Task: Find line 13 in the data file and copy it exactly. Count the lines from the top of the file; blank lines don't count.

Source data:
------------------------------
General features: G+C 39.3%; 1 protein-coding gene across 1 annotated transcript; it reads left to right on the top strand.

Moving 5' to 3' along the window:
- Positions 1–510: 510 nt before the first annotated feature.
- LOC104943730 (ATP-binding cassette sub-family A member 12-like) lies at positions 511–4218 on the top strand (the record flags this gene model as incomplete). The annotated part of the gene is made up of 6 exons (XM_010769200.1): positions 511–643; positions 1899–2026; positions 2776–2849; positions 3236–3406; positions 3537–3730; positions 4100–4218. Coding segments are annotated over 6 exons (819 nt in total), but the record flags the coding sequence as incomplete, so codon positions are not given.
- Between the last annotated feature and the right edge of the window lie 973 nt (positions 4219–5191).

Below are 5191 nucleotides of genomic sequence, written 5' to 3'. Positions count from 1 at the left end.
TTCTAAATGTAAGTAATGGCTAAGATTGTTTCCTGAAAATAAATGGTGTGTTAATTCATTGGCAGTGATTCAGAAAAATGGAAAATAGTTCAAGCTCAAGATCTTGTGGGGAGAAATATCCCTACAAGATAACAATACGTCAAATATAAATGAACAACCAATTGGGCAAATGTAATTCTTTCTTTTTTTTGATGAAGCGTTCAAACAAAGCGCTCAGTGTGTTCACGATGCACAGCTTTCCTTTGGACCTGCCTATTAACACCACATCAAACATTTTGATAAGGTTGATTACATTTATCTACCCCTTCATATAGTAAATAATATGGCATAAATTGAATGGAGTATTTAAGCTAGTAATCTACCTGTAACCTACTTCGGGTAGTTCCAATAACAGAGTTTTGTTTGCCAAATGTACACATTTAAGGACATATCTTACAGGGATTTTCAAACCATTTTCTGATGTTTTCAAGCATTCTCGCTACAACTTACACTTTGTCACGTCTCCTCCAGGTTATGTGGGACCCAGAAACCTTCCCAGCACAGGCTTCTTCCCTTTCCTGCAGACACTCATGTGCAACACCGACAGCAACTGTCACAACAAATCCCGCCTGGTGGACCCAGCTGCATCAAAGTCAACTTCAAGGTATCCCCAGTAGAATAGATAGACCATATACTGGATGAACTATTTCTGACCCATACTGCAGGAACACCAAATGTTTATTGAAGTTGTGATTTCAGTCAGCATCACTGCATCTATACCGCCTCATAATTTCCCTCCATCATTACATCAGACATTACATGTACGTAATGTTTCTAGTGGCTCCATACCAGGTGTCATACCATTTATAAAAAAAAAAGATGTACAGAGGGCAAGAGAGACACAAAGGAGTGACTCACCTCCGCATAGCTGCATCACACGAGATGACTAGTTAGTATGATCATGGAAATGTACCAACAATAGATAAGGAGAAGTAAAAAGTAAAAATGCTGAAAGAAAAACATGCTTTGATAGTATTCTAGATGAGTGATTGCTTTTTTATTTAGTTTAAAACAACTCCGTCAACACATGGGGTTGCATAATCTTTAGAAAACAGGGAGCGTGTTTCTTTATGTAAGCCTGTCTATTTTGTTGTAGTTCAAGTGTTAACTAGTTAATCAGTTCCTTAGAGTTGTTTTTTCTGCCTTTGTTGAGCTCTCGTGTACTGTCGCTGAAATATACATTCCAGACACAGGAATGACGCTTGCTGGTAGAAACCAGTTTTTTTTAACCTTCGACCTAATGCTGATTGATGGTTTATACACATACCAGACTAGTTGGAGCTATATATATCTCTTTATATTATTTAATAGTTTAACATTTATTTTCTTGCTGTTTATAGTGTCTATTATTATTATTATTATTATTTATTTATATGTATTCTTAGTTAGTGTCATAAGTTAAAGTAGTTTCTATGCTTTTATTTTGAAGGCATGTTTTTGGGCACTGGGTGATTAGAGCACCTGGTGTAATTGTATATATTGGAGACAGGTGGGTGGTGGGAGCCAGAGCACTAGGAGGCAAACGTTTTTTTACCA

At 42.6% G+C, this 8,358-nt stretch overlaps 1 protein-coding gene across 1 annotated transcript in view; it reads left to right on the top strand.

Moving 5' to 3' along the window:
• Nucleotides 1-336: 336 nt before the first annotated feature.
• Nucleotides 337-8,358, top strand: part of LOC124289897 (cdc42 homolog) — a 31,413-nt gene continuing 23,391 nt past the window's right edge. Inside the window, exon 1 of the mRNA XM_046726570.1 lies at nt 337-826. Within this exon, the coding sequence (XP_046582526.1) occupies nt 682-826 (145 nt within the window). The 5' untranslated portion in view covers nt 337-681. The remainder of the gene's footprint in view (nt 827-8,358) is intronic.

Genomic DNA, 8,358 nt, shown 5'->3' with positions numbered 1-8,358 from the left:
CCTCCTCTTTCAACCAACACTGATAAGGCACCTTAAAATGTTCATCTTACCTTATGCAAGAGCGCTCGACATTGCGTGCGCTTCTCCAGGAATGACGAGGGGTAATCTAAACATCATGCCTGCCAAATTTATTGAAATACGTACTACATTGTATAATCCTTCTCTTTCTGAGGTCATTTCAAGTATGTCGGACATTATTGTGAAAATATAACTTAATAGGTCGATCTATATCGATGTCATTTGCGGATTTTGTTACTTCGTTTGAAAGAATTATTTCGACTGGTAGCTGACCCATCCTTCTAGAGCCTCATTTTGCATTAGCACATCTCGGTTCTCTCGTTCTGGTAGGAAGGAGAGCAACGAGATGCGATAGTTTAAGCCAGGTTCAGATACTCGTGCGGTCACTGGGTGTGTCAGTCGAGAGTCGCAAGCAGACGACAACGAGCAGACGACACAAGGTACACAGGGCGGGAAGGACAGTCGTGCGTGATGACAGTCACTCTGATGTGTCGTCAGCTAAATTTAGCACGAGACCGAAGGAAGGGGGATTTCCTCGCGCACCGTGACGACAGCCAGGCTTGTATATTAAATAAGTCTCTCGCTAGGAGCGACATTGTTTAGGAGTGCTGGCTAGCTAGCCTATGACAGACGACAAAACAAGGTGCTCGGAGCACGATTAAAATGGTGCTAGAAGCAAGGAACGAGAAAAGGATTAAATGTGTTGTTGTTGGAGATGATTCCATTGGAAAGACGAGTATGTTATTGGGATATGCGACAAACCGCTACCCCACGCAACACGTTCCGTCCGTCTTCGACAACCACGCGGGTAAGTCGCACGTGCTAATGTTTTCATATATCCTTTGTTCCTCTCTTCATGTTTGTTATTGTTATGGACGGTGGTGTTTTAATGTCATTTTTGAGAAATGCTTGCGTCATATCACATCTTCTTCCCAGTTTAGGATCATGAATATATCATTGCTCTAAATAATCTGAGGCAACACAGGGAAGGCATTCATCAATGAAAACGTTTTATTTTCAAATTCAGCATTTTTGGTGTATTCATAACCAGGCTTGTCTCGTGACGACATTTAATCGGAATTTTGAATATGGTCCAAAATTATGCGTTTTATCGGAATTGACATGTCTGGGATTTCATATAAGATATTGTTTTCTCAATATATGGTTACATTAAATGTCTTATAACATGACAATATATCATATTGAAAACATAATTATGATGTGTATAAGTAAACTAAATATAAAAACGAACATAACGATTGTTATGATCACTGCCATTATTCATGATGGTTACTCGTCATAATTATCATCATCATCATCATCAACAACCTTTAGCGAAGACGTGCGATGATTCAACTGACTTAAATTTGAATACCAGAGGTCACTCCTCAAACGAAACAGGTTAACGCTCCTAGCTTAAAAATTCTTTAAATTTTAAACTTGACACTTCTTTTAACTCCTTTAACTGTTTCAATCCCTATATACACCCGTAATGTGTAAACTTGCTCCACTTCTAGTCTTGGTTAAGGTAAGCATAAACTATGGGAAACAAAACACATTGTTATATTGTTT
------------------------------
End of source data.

CCTCCTCTTTCAACCAACACTGATAAGGCACCTTAAAATGTTCATCTTACCTTATGCAAGAGCGCTCGACATTGCGTGCGCTTCTCCAGGAATGACGAGGGGTAATCTAAACATCATGCCTGCCAAATTTATTGAAATACGTACTACATTGTATAATCCTTCTCTTTCTGAGGTCATTTCAAGTATGTCGGACATTATTGTGAAAATATAACTTAATAGGTCGATCTATATCGATGTCATTTGCGGATTTTGTTACTTCGTTTGAAAGAATTATTTCGACTGGTAGCTGACCCATCCTTCTAGAGCCTCATTTTGCATTAGCACATCTCGGTTCTCTCGTTCTGGTAGGAAGGAGAGCAACGAGATGCGATAGTTTAAGCCAGGTTCAGATACTCGTGCGGTCACTGGGTGTGTCAGTCGAGAGTCGCAAGCAGACGACAACGAGCAGACGACACAAGGTACACAGGGCGGGAAGGACAGTCGTGCGTGATGACAGTCACTCTGATGTGTCGTCAGCTAAATTTAGCACGAGACCGAAGGAAGGGGGATTTCCTCGCGCACCGTGACGACAGCCAGGCTTGTATATTAAATAAGTCTCTCGCTAGGAGCGACATTGTTTAGGAGTGCTGGCTAGCTAGCCTATGACAGACGACAAAACAAGGTGCTCGGAGCACGATTAAAATGGTGCTAGAAGCAAGGAACGAGAAAAGGATTAAATGTGTTGTTGTTGGAGATGATTCCATTGGAAAGACGAGTATGTTATTGGGATATGCGACAAACCGCTACCCCACGCAACACGTTCCGTCCGTCTTCGACAACCACGCGGGTAAGTCGCACGTGCTAATGTTTTCATATATCCTTTGTTCCTCTCTTCATGTTTGTTATTGTTATGGACGGTGGTGTTTTAATGTCATTTTTGAGAAATGCTTGCGTCATATCACATCTTCTTCCCAGTTTAGGATCATGAATATATCATTGCTCTAAATAATCTGAGGCAACACAGGGAAGGCATTCATCAATGAAAACGTTTTATTTTCAAATTCAGCATTTTTGGTGTATTCATAACCAGGCTTGTCTCGTGACGACATTTAATCGGAATTTTGAATATGGTCCAAAATTATGCGTTTTATCGGAATTGACATGTCTGGGATTTCATATAAGATATTGTTTTCTCAATATATGGTTACATTAAATGTCTTATAACATGACAATATATCATATTGAAAACATAATTATGATGTGTATAAGTAAACTAAATATAAAAACGAACATAACGATTGTTATGATCACTGCCATTATTCATGATGGTTACTCGTCATAATTATCATCATCATCATCATCAACAACCTTTAGCGAAGACGTGCGATGATTCAACTGACTTAAATTTGAATACCAGAGGTCACTCCTCAAACGAAACAGGTTAACGCTCCTAGCTTAAAAATTCTTTAAATTTTAAACTTGACACTTCTTTTAACTCCTTTAACTGTTTCAATCCCTATATACACCCGTAATGTGTAAACTTGCTCCACTTCTAGTCTTGGTTAAGGTAAGCATAAACTATGGGAAACAAAACACATTGTTATATTGTTT